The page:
Read or purchase the article here.

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The ‘Other’ from within: Afro-Germans as Scapegoats for the post-WWII German Society

Posted in Europe, History, Media Archive, Papers/Presentations, Social Science on 2012-04-23 02:52Z by Steven

The ‘Other’ from within: Afro-Germans as Scapegoats for the post-WWII German Society

Postgraduate History Conference: Creating the ‘Other’
Department of History, University of Essex

Antje Friedrich
Department of English Literature
University of Bayreuth, Bayreuth, Germany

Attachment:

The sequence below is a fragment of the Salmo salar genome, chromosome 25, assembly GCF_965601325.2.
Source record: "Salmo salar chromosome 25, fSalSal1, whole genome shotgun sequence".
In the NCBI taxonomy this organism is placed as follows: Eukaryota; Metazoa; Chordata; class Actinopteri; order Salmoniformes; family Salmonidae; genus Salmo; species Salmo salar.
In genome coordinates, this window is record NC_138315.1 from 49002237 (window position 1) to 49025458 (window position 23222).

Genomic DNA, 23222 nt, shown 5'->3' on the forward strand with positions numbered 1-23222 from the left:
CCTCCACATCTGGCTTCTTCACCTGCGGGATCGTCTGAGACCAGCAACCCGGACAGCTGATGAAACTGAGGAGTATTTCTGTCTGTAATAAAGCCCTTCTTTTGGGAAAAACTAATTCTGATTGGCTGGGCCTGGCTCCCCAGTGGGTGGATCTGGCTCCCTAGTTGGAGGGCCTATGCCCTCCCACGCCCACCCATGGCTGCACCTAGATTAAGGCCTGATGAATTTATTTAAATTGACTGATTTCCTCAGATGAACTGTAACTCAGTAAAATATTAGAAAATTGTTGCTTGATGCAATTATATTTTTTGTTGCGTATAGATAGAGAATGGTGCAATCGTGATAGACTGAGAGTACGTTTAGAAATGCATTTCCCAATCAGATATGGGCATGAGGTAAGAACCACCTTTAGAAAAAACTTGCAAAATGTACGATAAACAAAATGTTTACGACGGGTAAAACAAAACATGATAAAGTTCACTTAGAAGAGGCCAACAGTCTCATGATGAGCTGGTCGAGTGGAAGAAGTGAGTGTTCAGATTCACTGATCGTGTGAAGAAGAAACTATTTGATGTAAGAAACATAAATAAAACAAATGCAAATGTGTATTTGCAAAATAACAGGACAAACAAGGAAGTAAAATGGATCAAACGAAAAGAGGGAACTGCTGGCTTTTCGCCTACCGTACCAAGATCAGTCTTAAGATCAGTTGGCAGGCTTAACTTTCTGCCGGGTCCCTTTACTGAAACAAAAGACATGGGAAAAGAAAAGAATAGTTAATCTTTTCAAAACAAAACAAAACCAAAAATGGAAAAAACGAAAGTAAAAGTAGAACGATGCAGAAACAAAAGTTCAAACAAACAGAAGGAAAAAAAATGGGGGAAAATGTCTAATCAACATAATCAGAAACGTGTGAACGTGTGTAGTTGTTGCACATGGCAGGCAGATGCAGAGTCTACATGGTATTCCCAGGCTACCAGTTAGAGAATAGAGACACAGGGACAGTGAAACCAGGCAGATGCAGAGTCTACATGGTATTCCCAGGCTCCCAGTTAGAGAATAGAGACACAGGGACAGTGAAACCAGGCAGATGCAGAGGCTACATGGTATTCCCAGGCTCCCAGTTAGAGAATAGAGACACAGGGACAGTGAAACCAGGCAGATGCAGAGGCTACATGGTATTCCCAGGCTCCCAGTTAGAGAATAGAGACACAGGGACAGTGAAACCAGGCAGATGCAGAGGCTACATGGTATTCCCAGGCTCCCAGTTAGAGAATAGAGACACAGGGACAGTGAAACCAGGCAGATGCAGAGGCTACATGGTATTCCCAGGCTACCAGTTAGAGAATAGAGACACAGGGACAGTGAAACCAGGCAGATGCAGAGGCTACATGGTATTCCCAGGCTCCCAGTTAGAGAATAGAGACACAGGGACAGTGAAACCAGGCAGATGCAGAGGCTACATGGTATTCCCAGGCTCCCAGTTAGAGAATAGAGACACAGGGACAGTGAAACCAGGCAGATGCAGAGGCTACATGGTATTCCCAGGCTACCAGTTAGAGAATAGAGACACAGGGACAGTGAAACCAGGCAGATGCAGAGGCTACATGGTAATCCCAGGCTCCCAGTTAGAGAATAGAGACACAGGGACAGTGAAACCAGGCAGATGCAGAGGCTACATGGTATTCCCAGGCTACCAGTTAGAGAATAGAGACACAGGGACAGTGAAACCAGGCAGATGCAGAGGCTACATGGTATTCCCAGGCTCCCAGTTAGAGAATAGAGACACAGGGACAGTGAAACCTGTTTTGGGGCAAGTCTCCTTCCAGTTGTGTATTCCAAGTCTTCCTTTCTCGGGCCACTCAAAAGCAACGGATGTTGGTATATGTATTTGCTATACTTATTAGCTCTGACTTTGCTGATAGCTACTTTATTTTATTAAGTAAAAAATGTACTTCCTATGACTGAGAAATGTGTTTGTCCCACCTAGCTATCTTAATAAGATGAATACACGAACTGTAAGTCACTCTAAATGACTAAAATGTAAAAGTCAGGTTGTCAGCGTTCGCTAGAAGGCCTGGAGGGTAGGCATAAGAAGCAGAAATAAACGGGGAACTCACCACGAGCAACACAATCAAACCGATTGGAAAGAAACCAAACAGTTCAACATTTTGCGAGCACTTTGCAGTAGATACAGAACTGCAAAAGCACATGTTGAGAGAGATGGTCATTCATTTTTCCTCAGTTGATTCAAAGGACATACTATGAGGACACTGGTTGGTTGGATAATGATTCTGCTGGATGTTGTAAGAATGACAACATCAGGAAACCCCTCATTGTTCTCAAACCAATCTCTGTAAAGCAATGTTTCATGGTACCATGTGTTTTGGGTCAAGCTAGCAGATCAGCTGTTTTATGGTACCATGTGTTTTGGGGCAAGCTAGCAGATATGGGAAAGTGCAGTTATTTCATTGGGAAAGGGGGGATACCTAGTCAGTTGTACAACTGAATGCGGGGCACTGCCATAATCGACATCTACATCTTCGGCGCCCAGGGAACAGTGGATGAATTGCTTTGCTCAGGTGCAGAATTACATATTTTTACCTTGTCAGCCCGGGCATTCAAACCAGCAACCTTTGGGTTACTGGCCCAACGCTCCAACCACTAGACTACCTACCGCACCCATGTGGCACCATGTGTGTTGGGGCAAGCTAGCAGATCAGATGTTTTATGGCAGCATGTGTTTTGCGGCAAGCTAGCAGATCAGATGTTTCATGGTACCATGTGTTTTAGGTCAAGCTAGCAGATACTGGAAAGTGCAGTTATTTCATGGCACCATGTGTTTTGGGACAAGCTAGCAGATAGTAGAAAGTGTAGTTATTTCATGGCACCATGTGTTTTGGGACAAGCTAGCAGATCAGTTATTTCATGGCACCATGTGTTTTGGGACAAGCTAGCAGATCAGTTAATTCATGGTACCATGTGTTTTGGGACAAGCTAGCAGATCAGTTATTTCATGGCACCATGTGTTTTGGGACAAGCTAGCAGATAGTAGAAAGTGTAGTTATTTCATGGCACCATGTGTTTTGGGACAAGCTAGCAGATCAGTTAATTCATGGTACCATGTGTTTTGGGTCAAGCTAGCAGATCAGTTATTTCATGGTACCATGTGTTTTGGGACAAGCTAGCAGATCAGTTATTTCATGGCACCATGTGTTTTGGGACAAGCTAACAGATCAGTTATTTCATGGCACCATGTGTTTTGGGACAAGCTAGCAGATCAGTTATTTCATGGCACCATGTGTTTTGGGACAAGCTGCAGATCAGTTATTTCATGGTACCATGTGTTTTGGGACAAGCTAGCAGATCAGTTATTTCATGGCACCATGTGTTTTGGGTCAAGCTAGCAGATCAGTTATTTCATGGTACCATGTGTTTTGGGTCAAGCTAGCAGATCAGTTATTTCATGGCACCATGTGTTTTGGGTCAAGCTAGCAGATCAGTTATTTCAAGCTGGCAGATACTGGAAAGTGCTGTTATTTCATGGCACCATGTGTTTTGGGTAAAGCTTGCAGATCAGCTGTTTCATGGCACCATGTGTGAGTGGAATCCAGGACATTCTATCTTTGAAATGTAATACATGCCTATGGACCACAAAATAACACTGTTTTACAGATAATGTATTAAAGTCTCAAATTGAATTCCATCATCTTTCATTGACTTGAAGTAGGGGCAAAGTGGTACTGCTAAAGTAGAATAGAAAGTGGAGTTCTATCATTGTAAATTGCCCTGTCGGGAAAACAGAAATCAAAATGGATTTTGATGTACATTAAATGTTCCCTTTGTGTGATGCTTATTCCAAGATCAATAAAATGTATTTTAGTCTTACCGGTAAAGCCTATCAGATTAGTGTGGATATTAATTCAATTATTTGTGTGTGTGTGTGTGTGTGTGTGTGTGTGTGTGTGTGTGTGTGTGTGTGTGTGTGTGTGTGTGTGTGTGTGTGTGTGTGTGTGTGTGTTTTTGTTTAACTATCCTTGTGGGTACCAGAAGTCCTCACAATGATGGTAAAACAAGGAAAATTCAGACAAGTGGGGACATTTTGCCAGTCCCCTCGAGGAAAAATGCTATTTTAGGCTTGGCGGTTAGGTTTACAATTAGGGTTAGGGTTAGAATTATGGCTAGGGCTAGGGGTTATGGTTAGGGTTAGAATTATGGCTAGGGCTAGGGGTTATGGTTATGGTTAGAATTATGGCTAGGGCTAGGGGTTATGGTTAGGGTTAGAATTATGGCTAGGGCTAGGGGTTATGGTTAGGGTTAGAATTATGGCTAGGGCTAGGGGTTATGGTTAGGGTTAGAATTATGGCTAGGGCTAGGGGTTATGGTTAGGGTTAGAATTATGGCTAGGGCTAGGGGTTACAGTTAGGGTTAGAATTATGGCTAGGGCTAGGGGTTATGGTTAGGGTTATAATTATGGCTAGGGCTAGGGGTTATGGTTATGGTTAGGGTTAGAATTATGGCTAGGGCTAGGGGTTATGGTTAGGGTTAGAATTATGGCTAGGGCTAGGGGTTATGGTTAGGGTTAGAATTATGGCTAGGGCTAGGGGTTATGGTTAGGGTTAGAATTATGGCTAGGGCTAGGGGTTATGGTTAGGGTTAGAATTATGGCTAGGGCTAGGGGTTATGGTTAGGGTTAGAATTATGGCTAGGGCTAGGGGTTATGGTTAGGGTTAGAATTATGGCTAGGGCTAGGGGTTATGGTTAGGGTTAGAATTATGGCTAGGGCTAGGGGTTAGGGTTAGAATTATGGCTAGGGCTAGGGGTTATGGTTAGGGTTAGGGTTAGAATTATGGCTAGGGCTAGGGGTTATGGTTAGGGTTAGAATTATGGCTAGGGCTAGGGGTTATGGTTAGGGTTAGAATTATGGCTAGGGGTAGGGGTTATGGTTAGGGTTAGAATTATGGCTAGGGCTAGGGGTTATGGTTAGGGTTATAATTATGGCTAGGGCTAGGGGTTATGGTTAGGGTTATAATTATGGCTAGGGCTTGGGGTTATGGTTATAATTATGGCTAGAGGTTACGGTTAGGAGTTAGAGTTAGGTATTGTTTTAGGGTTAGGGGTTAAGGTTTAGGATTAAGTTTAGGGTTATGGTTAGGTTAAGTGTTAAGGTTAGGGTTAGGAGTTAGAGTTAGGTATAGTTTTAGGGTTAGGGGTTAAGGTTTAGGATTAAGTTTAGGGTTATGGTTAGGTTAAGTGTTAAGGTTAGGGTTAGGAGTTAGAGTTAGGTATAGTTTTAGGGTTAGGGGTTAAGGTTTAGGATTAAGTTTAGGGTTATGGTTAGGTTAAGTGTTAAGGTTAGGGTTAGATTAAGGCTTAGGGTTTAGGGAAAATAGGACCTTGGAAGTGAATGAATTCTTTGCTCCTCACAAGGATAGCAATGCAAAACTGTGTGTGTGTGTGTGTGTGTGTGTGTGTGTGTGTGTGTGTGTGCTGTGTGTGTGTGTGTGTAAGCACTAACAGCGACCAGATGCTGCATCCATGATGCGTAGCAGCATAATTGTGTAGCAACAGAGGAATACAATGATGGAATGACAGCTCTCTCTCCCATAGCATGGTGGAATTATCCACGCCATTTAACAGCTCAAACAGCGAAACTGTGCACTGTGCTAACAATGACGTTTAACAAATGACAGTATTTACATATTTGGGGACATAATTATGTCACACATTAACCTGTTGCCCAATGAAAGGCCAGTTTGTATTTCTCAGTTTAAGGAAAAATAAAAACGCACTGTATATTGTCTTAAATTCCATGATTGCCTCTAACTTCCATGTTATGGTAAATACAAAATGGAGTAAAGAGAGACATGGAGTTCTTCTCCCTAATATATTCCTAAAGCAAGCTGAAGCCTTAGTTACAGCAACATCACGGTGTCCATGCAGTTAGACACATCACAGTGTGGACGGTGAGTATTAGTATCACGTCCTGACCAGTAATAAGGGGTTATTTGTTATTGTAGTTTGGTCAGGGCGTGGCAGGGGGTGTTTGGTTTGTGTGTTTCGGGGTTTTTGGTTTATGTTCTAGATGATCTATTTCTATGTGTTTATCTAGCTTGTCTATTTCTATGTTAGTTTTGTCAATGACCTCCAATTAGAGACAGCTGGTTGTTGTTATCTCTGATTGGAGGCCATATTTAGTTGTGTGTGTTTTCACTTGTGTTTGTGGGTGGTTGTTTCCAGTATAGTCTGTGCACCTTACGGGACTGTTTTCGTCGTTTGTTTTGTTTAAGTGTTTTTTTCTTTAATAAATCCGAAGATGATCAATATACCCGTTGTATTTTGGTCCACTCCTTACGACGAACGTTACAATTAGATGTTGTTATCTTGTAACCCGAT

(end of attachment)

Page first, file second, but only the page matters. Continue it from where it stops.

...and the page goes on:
The theme of the graduate conference this year was ‘Creating the ‘Other’’ throughout history.  We were very pleased to welcome a large and diverse group delegates and presenters from a number of institutions who made for an engaging and lively audience.  We were also very happy to welcome Dr. John Bulaitis, of Canterbury Christchurch University, to provide the keynote address to the conference.  Contributions were arranged into four panels, which explored the relevance of historical processes of ‘Othering’ to the realms of national identity, crime, gender and colonialism.  Papers presented covered a multitude of topics, periods and contexts, ranging from the construction of persons of colour as servants in late 19th and early 20th century France, Germany and the United States, to the origins of sub-cultural cannabis-use in mid-20th century London, the utilisation of humour in the construction of masculinities during the English Civil Wars, and the introduction of the Contagious Diseases Act in the governance of the colonial ‘other’ in British-controlled Hong Kong in the late-19th century.  It is intended that a selection of papers presented shall form the basis of this years’ working papers series issued by the Department of History later on in 2011.  We would like to thank the Department for their generosity in funding this event.